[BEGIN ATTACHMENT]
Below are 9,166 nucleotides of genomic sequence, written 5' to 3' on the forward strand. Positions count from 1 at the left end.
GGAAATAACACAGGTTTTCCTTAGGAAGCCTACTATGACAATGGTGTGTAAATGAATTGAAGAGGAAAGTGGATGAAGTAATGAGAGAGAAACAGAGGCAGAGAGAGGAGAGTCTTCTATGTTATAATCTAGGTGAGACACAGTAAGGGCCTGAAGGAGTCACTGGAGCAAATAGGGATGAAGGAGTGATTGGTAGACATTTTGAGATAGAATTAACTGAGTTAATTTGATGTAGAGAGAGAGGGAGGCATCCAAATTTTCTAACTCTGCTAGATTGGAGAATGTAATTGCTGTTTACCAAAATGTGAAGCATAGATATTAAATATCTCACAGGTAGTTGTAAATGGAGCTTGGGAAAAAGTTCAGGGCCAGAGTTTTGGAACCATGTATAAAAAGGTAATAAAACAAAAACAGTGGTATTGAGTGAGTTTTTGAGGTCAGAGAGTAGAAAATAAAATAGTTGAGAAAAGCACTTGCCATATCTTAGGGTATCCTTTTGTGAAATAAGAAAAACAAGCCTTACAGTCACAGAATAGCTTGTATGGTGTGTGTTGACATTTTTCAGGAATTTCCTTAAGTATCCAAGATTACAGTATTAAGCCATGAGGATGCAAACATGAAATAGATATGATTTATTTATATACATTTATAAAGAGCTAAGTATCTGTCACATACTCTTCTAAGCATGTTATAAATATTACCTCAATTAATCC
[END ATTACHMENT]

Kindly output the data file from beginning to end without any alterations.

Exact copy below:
Below are 9,166 nucleotides of genomic sequence, written 5' to 3' on the forward strand. Positions count from 1 at the left end.
GGAAATAACACAGGTTTTCCTTAGGAAGCCTACTATGACAATGGTGTGTAAATGAATTGAAGAGGAAAGTGGATGAAGTAATGAGAGAGAAACAGAGGCAGAGAGAGGAGAGTCTTCTATGTTATAATCTAGGTGAGACACAGTAAGGGCCTGAAGGAGTCACTGGAGCAAATAGGGATGAAGGAGTGATTGGTAGACATTTTGAGATAGAATTAACTGAGTTAATTTGATGTAGAGAGAGAGGGAGGCATCCAAATTTTCTAACTCTGCTAGATTGGAGAATGTAATTGCTGTTTACCAAAATGTGAAGCATAGATATTAAATATCTCACAGGTAGTTGTAAATGGAGCTTGGGAAAAAGTTCAGGGCCAGAGTTTTGGAACCATGTATAAAAAGGTAATAAAACAAAAACAGTGGTATTGAGTGAGTTTTTGAGGTCAGAGAGTAGAAAATAAAATAGTTGAGAAAAGCACTTGCCATATCTTAGGGTATCCTTTTGTGAAATAAGAAAAACAAGCCTTACAGTCACAGAATAGCTTGTATGGTGTGTGTTGACATTTTTCAGGAATTTCCTTAAGTATCCAAGATTACAGTATTAAGCCATGAGGATGCAAACATGAAATAGATATGATTTATTTATATACATTTATAAAGAGCTAAGTATCTGTCACATACTCTTCTAAGCATGTTATAAATATTACCTCAATTAATCC